President Mohammed Mursi vowed in an interview published Wednesday to surrender his new special powers when a new constitution is in place, and pleaded for patience as Egypt learns to be free.
Mursi dismissed criticism of his power grab and said protests on the streets of Cairo were a positive sign that Egypt was on the path to democracy after overthrowing dictator Hosni Mubarak in February 2011.
“The world stage is very difficult. It’s not easy to be on the world stage,” admitted Mursi, who won a cliffhanger election in June, speaking briefly in English at the start of his interview with Time magazine.
“My chief responsibility is to maintain the national ship to go through this transitional period. This is not easy. Egyptians are determined to (move) forward within the path of freedom and democracy,” he said.
Mursi’s remarks amounted to a plea to the international community for patience after his decision to grant himself sweeping powers until the new constitution is ratified in a referendum.
Egypt’s highest appeal court is on strike over Mursi’s decree putting his decisions beyond judicial scrutiny, and protesters have flocked back to Cairo’s Tahrir Square, epicenter of the protests that toppled Mubarak in February 2011.
Tens of thousands protested in the square on Tuesday, in the largest opposition rally since Mursi’s election in June.
The Muslim Brotherhood, the formerly banned opposition movement through which Mursi rose to power, and its Islamist allies have called their own protest in Tahrir for Saturday.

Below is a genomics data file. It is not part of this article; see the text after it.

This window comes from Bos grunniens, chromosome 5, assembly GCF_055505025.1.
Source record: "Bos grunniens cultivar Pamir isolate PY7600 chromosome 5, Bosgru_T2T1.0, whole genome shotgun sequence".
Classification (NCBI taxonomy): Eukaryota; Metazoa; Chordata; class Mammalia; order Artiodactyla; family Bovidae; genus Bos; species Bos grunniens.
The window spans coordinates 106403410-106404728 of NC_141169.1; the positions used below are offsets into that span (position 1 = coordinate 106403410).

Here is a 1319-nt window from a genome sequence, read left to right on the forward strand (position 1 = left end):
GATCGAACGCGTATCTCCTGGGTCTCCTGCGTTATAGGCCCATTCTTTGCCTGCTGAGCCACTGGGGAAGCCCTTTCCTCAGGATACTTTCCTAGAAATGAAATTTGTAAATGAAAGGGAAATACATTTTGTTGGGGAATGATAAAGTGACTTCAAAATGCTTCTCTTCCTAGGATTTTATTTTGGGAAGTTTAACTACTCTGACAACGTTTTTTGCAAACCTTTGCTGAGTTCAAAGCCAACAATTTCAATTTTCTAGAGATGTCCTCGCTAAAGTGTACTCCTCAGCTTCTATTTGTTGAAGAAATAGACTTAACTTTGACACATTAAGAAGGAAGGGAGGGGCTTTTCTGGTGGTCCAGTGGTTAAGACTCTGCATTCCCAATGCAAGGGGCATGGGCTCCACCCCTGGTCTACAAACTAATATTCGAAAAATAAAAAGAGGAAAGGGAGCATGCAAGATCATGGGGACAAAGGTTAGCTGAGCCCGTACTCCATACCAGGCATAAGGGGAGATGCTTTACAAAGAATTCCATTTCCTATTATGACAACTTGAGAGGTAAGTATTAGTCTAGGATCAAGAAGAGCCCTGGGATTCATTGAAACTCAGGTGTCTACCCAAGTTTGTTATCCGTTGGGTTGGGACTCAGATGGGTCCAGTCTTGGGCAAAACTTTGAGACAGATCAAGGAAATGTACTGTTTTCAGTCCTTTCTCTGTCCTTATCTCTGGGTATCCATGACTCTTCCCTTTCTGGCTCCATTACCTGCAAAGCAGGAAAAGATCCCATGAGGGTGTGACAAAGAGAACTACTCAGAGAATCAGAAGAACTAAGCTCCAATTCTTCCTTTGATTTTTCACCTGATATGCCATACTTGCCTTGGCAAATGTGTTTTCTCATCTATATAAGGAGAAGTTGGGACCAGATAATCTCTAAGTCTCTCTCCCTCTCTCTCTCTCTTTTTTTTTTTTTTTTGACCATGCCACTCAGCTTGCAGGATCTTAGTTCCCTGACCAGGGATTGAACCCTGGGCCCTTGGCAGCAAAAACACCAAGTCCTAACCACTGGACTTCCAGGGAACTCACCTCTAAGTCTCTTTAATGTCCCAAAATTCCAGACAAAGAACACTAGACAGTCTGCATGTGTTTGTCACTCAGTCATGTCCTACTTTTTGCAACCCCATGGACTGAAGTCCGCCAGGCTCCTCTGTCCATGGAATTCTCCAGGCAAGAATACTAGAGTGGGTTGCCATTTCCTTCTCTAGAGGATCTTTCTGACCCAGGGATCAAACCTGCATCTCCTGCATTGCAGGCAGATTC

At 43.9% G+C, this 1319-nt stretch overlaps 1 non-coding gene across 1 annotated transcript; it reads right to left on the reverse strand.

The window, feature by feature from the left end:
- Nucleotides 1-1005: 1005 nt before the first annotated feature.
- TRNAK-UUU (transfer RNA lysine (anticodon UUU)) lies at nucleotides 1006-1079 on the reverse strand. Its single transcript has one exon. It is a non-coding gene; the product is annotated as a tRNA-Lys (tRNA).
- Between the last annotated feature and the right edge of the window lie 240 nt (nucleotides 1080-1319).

“I’m not worried. I’m concerned,” said Mursi. “We’re learning. We’re learning how to be free. We haven’t seen this before. We’re learning how to debate. How to differ. How to be majority and minority.”
The president referred to a two-month process of drafting and vetting the new constitution before it went to the people in a referendum.
But the interview was overtaken by events as it was announced that the panel considering the constitution was going to rush out the draft on Wednesday in a bid to quell the mounting protests.
The state news agency MENA reported that the panel would vote on the draft on Thursday morning. It will then be put to a referendum.
In his Time interview, Morsi, a 61-year-old former engineering professor who earned his PhD in California, indicated that he would give up his special powers once the constitution was ratified.
“If we had a constitution, then all of what I have said or done last week will stop,” he said, wiping his hands to stress his point. “I hope, when we have a constitution, what I have issued will stop immediately.”
Asked about warnings from critics that he wants to become a new pharaoh, Mursi repeated “New pharaoh?” disbelievingly before letting out a big laugh. “Can I be?” he asked incredulously. “I’ve been suffering, personally!”
“I am keen and I will always be keen on transfer of power,” he said. “I’m an elected president.”